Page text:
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D&D 5E Why do guns do so much damage?

Stalker0

Legend
So another way we could look at this, in a more dnd context.

Again, dnd heavily simplifies mechanics. We have a 6 second round, and in that round numerous attacks are occurred, which is then simplified due to a single attack with a single damage number.

So we keep comparing what a single bullet wound vs a single sword wound would do, but maybe the better question is:

How much damage would a musket do in 6 seconds vs a longsword in 6 seconds. Aka if we accept that a musket does more damage per shot, but the longsword can get in several swings....would the longsword overtake the gun in damage over the course of several swings?
 

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Cadence

Legend
Supporter
To stray of topic just a little, I do really like the idea of fantasy firearms that operate using something besides gunpowder, like the steam-powered muskets from Last Exile.

To DnDify it, I imagine a particularly mad artificer binding a steam mephit into a gun and hoping for the best.

Brilliant!

Here's the start of a short story with an elemental doing the job... An Excerpt from “The Effigy Engine” | Lynch Industries
 


jasper

Rotten DM
Probably.

From drawings of how a dragonlance works, it appears to attach to a pintle mount. The shield which is traditionally attached to protect the rider would stay and become the blast shield. Most of the tech to attach the M2 is already there; just swap out the lance with the M2.

Further, if you have someone who knows a little bit about the inner workings of the M2, you could mount two of them side-by-side by reconfiguring each M2 to feed from different sides and expel the brass out the bottom. If you plan to do a lot of firing, I would probably figure out a way to make a bigger saddle for a second rider, so as to allow for a barrel change during combat.
Barrel changes are a bother on the M2. I was always happy we never had to use it while I was in. My mom had better looking oven mitts.
 


wellis

Villager
From drawings of how a dragonlance works, it appears to attach to a pintle mount.
Speaking of dragonlances, I can't quite remember if they truly were magical, as if you required some sort of mystical something to kill dragons in Dragonlance, or whether they just did more damage (meaning other powerful mundane weapons could do the same).
 

Speaking of dragonlances, I can't quite remember if they truly were magical, as if you required some sort of mystical something to kill dragons in Dragonlance, or whether they just did more damage (meaning other powerful mundane weapons could do the same).
They were.

They added the Dragon you were ridings HP to the damage to your attack with them or something insanely OP from memory.
 

Here is a detailed report on the effects of a Brown Bess musket (smoothbore musket).

At 150 yards:

The first experiment was designed to simulate the effect of the musket shot hitting a man in the torso at 150 yds—the likely distance of engagement. A blanket was placed around the gelatine block to replicate clothing. An entry wound 38 mm across was inflicted, and an exit wound of 65 mm. The maximum permanent cavitation was around 40 mm. It is assessed that this level of damage to the ballistic gelatine block represents a catastrophic effect on a human torso at the likely maximum distance of engagement, assuming a strike to the torso.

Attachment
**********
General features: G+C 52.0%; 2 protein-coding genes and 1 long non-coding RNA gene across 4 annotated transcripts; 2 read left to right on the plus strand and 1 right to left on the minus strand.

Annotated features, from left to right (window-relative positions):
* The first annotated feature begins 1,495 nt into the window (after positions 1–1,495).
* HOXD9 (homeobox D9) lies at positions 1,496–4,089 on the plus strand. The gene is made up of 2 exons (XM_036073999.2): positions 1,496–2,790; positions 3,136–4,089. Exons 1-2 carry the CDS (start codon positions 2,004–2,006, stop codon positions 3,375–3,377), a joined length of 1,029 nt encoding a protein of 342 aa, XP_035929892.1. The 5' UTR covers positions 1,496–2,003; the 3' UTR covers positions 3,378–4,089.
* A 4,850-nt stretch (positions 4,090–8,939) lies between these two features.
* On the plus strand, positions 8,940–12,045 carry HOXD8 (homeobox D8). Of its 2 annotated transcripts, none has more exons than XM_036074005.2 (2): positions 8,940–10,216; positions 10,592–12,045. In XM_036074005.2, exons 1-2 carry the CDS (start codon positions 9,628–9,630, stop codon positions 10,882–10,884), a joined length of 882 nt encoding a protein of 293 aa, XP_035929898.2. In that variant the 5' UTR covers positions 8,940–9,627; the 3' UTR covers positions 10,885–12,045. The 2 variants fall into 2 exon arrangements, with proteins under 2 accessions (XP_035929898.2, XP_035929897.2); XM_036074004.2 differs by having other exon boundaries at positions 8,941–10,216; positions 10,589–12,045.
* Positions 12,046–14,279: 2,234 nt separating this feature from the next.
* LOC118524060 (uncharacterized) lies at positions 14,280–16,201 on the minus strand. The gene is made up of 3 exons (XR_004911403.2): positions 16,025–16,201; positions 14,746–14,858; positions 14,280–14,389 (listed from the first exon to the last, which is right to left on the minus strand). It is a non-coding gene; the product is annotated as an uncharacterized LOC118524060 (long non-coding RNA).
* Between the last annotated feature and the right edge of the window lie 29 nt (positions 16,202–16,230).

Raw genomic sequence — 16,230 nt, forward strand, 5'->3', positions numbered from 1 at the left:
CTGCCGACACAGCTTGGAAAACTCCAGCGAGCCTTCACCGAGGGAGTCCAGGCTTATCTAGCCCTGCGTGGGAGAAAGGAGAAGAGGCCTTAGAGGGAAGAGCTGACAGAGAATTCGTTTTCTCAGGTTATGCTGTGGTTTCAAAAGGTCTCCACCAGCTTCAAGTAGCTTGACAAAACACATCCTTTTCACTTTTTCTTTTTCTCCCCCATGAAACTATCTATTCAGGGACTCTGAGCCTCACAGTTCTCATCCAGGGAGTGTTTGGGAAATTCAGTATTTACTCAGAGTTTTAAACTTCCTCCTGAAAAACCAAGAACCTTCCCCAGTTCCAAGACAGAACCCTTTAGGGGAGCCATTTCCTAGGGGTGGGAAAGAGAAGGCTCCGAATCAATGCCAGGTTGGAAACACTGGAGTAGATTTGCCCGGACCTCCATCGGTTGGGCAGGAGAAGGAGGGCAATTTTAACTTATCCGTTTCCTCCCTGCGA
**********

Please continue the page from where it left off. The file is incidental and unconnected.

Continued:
At 75 yards:

Next, the effects of the musket shot hitting the chest of a man at 75 yds were measured. The high-speed camera captured evidence of some extremely large temporary cavitation, stretching the gelatine block to twice its original height and volume. The entry wound was 48 mm across, and exit was around 55 mm. The maximum permanent cavitation was 80 mm across, and the wound track had forced off a chunk of ballistic jelly. The temporary cavitation is much greater at 75 yds compared to 150 yds, meaning that considerably more damage would have occurred, that would almost definitely have been fatal.

images


Summary:

The effects demonstrated using ballistic gelatine at realistic engagement ranges have shown that if struck by a lead shot, the human body will at the very least be incapacitated, and most probably fatally injured. In this respect, the ballistic performance of this weapon system can be said to be excellent, with its effect on modern CBA showing it to be comparable to modern weapons (except enhanced penetrating ammunition).

http://eprints.gla.ac.uk/44838/1/44838.pdf
 

Stalker0

Legend
Here is a detailed report on the effects of a Brown Bess musket (smoothbore musket).

At 150 yards:



At 75 yards:



images


Summary:



http://eprints.gla.ac.uk/44838/1/44838.pdf
Do we have an equivalent for swords?

I looked up some youtube videos as far as swords used on ballistics gel. I only found one of note, and the sword did far far less than what the notes above describe, though the person was using the blade 1 handed for the most part. But the video is not exactly scientific.
 

Do we have an equivalent for swords?


There are some pretty gruesome ones with guys who wind up and smack ballistic heads with swords dealing considerable damage.

Not that I have ever argued that getting hit flush with a sword on the side of the head by someone who has wound up would be anything less than fatal.

The above videos do clearly show that in a sword fight, you're going to get hacked up really badly before such a killing blow can be landed though.

With muskets, its 'blam' and you've likely already suffered a killing blow, or at the least, are no longer in the fight due to the bullets stopping power.